How To Plan A Garden Layout – All You Need To Know
Hopefully, the questions and answers I ask myself here – about how to plan a garden layout – will help you design your very own backyard garden.
What Vegetables and Herbs Do I Want to Grow?
The vegetables I enjoy eating are tomatoes, cucumbers, green beans, corn, green peppers, hot peppers, zucchini, and lettuce…not to mention eggplant, edamame, snow peas, radishes and okra.
As far as herbs, we like rosemary, basil, cilantro, dill, and oregano. And, I’ll add some catnip for our feline family members.
Which Vegetables and Herbs Work Well in My Area?
All of our choices will grow well. Some may need more sunshine than others but, as long as I make sure that I follow my soil test recommendations to ensure that my garden soil is fertilized to the correct pH and nutrient levels…and water them when needed, we should have a completely successful harvest.
Do I Want to Buy Plants or Seeds?
In the past, I had either a very small raised garden or a container garden (mentioned in “About Me”)…and, I could only grow one or two of each vegetable. Thus, I bought plants. But, now, my backyard garden is about 2400 square feet so, I will buy seeds (non-GMO, of course) for all the vegetables I grow.
I germinate most of my seeds, transplant my seedlings into biodegradable pots, and harden them off before planting them directly into the garden soil. My two cents worth: Since limited window sunshine does not offer the best growth environment for transplanted seedlings, give them a greater advantage by using grow lights…“a cut above.” This approach creates a consistently successful harvest.
Where possible, I will try to buy “hybrid” seed packets since hybrids are bred to have a better tolerance against conditions and diseases that cause harm to the plants.
For herbs, I will buy plants because, they do not transplant well. And, after initially putting them in the ground they will come back every year thereafter. In the long run, buying the plants becomes a cheaper and smarter approach for me.
What Vegetables Will Need More Space in My Backyard Garden?
Zucchini is the first one that comes to mind. It can overrun a very large part of a vegetable garden. I will try to space these plants at least 4 feet apart. Tomatoes will also need at least 3 to 4 feet between plants. So, I will plan my backyard garden and keep these vegetables at least 4 feet apart in the rows. I will also try to give myself 4 to 5 feet between rows.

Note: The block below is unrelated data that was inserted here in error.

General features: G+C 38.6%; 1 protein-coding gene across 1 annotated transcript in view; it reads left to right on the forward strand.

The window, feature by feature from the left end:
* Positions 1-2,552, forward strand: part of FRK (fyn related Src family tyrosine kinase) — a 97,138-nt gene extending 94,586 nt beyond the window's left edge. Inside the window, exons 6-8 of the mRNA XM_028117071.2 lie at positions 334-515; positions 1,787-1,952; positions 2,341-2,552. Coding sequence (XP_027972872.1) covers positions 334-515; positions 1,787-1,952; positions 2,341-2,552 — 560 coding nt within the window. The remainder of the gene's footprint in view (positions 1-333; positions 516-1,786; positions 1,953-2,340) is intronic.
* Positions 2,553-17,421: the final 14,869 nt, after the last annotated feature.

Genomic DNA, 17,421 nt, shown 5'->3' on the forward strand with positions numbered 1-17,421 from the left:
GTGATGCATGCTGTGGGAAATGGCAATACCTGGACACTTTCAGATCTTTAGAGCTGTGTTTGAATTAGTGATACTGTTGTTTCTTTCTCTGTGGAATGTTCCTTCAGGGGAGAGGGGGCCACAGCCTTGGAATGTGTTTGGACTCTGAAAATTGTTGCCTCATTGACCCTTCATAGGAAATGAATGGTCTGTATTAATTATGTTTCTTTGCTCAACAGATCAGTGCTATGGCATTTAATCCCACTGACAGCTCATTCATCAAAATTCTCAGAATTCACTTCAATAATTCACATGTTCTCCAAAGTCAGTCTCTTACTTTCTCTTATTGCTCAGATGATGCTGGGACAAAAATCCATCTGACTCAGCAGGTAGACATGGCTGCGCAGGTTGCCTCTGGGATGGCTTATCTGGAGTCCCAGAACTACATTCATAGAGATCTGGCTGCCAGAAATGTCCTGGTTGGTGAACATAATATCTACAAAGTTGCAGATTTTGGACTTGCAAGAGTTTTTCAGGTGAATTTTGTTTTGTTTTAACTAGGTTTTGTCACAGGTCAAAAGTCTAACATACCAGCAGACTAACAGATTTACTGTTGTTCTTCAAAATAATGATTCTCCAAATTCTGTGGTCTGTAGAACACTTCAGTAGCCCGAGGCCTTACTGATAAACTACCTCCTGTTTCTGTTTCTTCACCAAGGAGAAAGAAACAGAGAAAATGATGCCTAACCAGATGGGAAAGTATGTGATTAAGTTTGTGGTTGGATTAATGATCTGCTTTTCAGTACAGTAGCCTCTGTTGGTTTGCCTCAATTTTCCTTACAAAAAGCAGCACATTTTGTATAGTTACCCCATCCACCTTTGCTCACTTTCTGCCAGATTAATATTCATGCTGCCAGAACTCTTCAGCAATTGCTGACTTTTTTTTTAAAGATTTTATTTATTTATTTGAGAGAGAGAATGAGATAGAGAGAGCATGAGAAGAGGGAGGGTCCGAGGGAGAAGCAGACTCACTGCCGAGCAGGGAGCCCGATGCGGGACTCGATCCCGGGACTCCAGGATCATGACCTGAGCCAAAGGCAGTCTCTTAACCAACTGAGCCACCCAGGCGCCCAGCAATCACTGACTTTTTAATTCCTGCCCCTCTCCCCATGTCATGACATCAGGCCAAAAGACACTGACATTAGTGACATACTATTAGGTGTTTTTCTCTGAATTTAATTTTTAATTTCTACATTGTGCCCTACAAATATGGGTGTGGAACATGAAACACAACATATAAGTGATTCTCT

The rest of the vegetables will not require such large areas for growth so, I can lay them out in a more simple, organized way.
What is My Backyard Garden Layout?
Where is my backyard garden map from last year? Uh…here it is.
With last year’s map, I can effectively execute my crop rotation plan for this year. Rotating my crops is a very integral part of planning my garden! Growing the same vegetable in the same spot year after year not only depletes the soil for that particular plant but, any diseases or critters that attack it will be there waiting for it next year.
Here’s how I do it…
I could separate the plants in my backyard garden into a complex listing of 8 or more groups. But, in my effort to satisfy the KISS principle, I will Keep It Sweet and Simple…so, everything I grow will be placed into 4 basic groups:
corn, peas, snow peas, lima beans, green beans, edamame
ROOT VEGETABLE GROUP
LEAFY VEGETABLE GROUP
lettuce, greens, herbs, cabbage, spinach
tomatoes, cucumbers, eggplant, okra, peppers, zucchini, squash, melons
I divide my garden into 4 areas.
Last year, my backyard garden looked like this.
This year, my garden will look like this.
I move my groups of vegetables clockwise through the four areas each year. This gives the critters and diseases, that are waiting for the return of their favorite plants, enough time to give up and go somewhere else…or die waiting…during the several years before their favorite group returns.
The other layout consideration is plant size. I need to make sure that shorter plants are planted in spaces in which they will receive direct sunshine and not be shaded by taller plants.
Where Am I Going to Put My Backyard Garden?
My main concern is sunshine…at least 6 to 8 hours is necessary for plants to thrive. This is easier to achieve on the south side of my house, which, coincidentally, is my backyard. Too much shade will either stunt their development or cause them to grow much higher than normal…trying to reach the sun…and, the vegetables will not look healthy or be flavorful.